In 1969, around the time the space race was coming to a close, the female cosmonaut program was disbanded and it was over another decade before a second Russian woman would venture into zero gravity. Though she was denied a second space flight, Maj. General Tereshkova went onto become a cosmonaut engineer and politician. Out of about 560 people who have gone into space, she is the 10th person to do so. The first woman out of 40 total throughout the history of space exploration. Her accomplishment is monumental.
It can be said Russia only used women in their space program to acquire another "first" in the race with the US. They certainly didn't make sweeping changes to their treatment of women overall. However, that does not take away from the fact that several women trained for and one completed an actual space mission. We cannot discredit their achievement. We should also remember that during this time space exploration captivated the entire world and while astronauts wives were gossiped about in our country much like the reality show wives are today, Valentina was awarded medals for her scientific exploration. I wish I knew about her when I was in sixth grade.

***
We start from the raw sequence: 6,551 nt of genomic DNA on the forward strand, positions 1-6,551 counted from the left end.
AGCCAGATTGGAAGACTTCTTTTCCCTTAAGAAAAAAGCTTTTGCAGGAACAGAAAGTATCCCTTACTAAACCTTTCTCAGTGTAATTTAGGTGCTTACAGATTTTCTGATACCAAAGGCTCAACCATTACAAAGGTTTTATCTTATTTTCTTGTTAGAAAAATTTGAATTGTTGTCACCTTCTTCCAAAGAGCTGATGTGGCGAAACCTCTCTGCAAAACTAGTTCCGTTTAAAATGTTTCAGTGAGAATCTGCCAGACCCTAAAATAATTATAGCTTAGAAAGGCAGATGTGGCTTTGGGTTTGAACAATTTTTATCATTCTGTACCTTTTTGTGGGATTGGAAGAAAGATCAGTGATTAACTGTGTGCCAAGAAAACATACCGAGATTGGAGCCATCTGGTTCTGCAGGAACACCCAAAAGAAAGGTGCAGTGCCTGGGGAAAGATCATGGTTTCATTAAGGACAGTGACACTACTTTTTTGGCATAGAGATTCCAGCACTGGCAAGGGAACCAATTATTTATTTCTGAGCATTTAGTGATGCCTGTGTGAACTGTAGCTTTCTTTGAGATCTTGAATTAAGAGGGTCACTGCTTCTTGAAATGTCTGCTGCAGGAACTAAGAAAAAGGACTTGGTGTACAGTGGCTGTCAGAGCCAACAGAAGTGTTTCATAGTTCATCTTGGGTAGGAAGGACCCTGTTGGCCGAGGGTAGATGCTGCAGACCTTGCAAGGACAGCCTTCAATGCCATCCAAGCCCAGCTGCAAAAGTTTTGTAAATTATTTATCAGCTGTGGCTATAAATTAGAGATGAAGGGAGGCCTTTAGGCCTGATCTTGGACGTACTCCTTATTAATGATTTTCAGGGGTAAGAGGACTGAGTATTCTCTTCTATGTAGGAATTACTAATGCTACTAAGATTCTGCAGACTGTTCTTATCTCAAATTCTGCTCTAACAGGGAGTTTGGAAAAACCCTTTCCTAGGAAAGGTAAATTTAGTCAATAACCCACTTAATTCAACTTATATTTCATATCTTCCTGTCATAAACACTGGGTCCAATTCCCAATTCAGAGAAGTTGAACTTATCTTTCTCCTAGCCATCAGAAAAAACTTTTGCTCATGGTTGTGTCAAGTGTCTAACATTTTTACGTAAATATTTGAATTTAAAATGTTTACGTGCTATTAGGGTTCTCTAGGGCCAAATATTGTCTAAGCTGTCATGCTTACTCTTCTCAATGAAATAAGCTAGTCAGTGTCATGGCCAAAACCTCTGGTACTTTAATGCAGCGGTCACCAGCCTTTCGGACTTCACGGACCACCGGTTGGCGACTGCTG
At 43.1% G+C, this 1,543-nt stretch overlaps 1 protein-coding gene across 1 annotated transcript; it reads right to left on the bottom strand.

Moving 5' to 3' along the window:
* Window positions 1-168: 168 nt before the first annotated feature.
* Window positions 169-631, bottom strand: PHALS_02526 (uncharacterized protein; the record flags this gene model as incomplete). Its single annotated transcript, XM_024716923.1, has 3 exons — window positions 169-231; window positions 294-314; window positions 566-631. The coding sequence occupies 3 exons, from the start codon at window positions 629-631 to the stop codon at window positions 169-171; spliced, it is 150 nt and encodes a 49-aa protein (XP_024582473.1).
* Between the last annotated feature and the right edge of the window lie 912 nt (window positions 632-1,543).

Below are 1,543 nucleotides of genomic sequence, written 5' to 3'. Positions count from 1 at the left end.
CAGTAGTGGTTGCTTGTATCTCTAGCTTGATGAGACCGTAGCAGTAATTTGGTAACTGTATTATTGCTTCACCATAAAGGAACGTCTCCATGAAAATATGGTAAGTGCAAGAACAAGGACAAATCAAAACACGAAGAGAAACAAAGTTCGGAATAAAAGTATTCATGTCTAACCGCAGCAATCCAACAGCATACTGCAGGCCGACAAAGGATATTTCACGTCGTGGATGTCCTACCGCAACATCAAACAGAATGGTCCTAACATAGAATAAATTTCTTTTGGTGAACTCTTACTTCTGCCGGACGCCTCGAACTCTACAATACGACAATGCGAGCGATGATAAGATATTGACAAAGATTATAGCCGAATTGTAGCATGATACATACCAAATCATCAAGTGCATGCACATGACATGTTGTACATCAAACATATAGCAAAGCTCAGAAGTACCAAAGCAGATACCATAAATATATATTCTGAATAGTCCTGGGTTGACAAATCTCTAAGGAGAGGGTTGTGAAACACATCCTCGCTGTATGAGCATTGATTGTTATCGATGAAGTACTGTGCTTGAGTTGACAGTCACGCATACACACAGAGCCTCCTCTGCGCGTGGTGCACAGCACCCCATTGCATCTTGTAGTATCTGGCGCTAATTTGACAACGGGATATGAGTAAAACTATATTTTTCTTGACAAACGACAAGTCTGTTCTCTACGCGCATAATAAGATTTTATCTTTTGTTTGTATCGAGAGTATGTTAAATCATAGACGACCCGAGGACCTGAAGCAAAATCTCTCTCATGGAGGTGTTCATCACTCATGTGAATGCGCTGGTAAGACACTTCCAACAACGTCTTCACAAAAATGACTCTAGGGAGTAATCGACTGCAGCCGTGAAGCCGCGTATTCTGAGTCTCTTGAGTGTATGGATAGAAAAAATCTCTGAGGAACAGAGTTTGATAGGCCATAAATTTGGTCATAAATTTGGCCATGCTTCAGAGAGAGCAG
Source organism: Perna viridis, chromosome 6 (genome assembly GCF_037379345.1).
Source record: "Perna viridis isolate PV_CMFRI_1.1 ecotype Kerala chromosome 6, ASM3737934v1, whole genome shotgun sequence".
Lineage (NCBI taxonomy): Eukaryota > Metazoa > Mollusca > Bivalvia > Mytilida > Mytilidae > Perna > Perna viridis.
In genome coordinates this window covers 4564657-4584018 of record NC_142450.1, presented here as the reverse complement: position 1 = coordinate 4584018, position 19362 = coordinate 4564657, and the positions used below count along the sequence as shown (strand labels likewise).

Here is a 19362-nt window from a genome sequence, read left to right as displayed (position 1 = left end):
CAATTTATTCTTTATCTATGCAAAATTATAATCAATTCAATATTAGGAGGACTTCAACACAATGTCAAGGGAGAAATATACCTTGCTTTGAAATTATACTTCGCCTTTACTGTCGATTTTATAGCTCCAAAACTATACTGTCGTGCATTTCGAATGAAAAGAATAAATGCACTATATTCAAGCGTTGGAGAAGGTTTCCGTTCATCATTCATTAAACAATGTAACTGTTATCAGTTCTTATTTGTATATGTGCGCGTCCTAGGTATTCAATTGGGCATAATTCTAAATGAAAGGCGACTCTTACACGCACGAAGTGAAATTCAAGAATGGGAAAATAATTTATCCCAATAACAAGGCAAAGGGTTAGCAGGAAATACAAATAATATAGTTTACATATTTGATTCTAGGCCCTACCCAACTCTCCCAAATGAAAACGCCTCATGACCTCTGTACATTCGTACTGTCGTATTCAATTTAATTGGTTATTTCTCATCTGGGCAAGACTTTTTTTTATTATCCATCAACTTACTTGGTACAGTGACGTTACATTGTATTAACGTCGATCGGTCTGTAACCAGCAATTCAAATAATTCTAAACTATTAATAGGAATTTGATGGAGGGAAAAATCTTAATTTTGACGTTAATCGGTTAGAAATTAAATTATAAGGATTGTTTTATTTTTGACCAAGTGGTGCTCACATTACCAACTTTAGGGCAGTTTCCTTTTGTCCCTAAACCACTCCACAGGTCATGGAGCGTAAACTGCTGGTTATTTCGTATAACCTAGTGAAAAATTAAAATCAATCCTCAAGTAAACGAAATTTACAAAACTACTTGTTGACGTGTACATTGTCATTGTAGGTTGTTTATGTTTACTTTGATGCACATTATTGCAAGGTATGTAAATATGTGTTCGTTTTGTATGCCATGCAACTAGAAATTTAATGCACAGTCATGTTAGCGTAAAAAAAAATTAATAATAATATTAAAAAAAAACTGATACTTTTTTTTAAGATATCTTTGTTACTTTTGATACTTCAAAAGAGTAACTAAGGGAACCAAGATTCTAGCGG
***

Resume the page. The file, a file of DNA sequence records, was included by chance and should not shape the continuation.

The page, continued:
|Sage advice from Sally Ride.|
|Elsa with her astronaut gear.|
Can someone send me a Lego figurine of all the women I've written about so far?